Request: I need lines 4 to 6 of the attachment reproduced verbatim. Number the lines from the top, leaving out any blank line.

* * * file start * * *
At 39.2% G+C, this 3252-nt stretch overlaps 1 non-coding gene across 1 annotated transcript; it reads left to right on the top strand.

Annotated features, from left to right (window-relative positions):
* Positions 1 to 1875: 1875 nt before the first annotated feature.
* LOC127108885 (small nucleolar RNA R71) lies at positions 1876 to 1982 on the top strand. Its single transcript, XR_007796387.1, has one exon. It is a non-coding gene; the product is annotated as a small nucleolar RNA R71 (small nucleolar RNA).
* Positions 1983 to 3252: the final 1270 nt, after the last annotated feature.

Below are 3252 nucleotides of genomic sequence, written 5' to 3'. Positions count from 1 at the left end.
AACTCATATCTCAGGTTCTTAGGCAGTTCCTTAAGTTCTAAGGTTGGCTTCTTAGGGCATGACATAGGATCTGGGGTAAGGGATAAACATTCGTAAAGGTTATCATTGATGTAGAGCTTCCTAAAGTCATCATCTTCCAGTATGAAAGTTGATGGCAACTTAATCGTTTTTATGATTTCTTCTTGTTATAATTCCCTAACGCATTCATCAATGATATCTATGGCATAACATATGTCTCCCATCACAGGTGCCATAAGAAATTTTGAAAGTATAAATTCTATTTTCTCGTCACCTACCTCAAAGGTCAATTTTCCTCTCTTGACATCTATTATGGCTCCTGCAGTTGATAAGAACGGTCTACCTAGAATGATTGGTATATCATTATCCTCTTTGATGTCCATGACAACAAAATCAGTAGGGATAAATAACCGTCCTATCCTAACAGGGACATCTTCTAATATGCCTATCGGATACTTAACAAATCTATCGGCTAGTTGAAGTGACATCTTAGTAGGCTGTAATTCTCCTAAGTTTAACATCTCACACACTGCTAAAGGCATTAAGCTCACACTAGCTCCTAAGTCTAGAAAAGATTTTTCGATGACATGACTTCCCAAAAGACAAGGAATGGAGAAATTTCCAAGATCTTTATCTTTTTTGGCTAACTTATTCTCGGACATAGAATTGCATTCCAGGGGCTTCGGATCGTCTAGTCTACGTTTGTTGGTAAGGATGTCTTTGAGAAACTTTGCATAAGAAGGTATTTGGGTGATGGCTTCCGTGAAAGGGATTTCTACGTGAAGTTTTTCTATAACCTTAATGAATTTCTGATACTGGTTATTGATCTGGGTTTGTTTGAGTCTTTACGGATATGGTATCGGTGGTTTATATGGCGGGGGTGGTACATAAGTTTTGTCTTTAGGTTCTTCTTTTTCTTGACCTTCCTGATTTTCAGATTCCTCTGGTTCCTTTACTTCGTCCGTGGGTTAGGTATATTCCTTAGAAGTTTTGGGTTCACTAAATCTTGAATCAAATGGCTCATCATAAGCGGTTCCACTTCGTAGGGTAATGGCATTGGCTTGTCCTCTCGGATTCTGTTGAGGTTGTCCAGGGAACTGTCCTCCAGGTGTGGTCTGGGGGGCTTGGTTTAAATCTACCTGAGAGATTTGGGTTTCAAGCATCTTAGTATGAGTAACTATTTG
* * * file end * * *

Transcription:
* LOC127108885 (small nucleolar RNA R71) lies at positions 1876 to 1982 on the top strand. Its single transcript, XR_007796387.1, has one exon. It is a non-coding gene; the product is annotated as a small nucleolar RNA R71 (small nucleolar RNA).
* Positions 1983 to 3252: the final 1270 nt, after the last annotated feature.

Below are 3252 nucleotides of genomic sequence, written 5' to 3'. Positions count from 1 at the left end.